Farmgirl returns to the city

Before I write any more, I should say that this farmgirl returned to the city only temporarily

I used to work for America’s farmers and ranchers from an office in our nation’s capital. As you can imagine, you can take the girl out of the country but you can’t take the country out of her soul. I came home and bought a farm. 

This week I attended a conference in New York City, a place I had never been before, and I traveled solo. Key questions included 1) what should I wear, 2) what’s the best transportation option from the airport and 3) who will I meet? Those questions probably should have been mentally reversed but I didn’t want to stand out like I don’t belong. Even though I don’t belong. Not by a long shot.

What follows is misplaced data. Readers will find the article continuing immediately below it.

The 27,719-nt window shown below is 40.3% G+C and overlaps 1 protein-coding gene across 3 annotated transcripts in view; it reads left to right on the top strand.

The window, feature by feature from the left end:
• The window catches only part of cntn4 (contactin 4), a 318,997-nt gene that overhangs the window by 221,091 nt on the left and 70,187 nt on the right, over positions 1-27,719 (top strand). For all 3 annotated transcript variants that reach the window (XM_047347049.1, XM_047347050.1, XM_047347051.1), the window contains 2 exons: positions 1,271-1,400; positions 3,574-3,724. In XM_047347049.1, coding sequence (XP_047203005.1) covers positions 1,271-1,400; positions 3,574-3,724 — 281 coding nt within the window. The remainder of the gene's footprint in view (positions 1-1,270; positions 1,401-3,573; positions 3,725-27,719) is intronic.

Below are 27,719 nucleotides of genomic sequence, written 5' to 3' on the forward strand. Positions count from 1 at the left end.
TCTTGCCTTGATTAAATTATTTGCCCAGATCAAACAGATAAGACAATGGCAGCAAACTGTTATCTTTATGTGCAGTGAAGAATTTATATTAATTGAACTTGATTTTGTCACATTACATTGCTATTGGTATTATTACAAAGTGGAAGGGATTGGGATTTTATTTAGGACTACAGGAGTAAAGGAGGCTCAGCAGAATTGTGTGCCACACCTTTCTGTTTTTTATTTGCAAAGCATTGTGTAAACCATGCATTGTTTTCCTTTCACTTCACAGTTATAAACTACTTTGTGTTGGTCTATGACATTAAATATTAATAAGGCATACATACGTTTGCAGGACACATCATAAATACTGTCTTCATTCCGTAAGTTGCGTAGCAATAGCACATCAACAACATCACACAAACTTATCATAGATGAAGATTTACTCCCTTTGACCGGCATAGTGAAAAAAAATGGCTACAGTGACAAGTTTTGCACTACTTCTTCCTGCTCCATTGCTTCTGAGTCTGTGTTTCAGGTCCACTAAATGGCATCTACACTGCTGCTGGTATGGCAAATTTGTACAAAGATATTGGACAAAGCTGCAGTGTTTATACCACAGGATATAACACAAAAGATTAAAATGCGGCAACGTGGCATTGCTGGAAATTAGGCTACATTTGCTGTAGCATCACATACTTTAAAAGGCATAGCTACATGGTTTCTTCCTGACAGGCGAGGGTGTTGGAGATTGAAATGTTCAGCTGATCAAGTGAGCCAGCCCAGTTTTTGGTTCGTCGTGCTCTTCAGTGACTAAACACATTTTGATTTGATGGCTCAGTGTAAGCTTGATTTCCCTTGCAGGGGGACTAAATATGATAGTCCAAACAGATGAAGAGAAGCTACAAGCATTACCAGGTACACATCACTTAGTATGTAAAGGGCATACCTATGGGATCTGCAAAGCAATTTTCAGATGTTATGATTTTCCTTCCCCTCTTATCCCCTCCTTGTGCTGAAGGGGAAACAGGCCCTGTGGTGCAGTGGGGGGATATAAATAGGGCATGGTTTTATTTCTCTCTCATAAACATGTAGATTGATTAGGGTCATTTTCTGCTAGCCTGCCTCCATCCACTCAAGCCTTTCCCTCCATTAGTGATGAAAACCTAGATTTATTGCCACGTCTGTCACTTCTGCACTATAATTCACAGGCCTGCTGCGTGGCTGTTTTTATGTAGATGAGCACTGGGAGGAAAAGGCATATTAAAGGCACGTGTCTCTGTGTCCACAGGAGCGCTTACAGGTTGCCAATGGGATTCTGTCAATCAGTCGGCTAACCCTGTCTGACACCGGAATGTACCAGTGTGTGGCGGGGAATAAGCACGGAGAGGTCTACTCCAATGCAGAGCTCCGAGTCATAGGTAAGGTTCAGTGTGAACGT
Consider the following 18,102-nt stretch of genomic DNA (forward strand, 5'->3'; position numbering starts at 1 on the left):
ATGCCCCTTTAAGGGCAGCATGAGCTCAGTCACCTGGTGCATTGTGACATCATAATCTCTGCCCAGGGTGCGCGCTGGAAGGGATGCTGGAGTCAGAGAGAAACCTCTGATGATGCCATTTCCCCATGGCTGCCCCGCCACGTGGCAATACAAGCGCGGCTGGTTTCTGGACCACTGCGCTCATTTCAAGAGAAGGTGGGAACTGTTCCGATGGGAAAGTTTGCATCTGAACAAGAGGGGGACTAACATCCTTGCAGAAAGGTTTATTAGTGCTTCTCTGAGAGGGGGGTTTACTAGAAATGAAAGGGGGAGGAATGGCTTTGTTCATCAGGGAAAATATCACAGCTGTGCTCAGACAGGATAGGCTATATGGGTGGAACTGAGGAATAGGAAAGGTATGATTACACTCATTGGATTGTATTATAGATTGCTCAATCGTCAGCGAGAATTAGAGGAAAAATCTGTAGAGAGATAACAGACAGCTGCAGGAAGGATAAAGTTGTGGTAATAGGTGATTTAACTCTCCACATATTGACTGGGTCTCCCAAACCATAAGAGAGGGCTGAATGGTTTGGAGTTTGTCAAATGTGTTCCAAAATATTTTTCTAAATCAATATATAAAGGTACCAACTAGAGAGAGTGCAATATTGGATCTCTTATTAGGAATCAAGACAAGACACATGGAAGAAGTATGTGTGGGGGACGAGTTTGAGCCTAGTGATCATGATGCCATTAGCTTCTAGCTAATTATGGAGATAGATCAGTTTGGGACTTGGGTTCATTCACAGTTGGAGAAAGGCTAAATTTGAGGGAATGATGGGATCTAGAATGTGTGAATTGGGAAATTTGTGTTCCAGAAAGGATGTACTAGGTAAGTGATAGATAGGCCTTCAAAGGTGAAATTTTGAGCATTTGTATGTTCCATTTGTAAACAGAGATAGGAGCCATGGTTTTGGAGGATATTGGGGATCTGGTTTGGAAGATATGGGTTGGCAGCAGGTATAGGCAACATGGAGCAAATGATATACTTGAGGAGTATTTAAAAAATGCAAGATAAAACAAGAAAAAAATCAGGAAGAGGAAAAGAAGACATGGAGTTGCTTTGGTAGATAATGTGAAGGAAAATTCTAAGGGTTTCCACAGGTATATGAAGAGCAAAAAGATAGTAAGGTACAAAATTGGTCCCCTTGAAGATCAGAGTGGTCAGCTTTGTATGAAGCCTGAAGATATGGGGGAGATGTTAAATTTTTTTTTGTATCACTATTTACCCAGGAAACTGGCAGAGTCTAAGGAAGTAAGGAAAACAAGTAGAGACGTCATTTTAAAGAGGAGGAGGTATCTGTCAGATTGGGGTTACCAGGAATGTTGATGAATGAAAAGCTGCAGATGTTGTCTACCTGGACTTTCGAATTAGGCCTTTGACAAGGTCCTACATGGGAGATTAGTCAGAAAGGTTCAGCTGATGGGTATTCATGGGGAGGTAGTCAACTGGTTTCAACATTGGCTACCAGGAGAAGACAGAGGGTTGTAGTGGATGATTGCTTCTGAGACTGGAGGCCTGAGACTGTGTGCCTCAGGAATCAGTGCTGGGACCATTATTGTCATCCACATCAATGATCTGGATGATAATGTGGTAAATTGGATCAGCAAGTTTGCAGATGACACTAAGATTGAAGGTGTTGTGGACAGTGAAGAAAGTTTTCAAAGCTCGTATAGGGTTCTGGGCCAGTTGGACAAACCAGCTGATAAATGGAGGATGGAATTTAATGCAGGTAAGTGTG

Where I found some mental clarity, by design I’m sure, was at the 9/11 Museum and Memorial. This was the final place I needed to visit where the planes had crashed on September 11, 2001. Underground, people rushed to work using the train systems. Above ground, trees have been planted around huge voids in the footprints of two World Trade Center towers. The difference in the two settings, within mere feet of the other, was stunning.

Trade center memorial
We, in rural America, can often feel disconnected from what happens in cities. 9/11 was something that united all of us. That’s all I have to say about that.

Museum art

What’s nice about visiting the city is that I always have several friendly faces to greet me when I return to the farm. Sheep at gate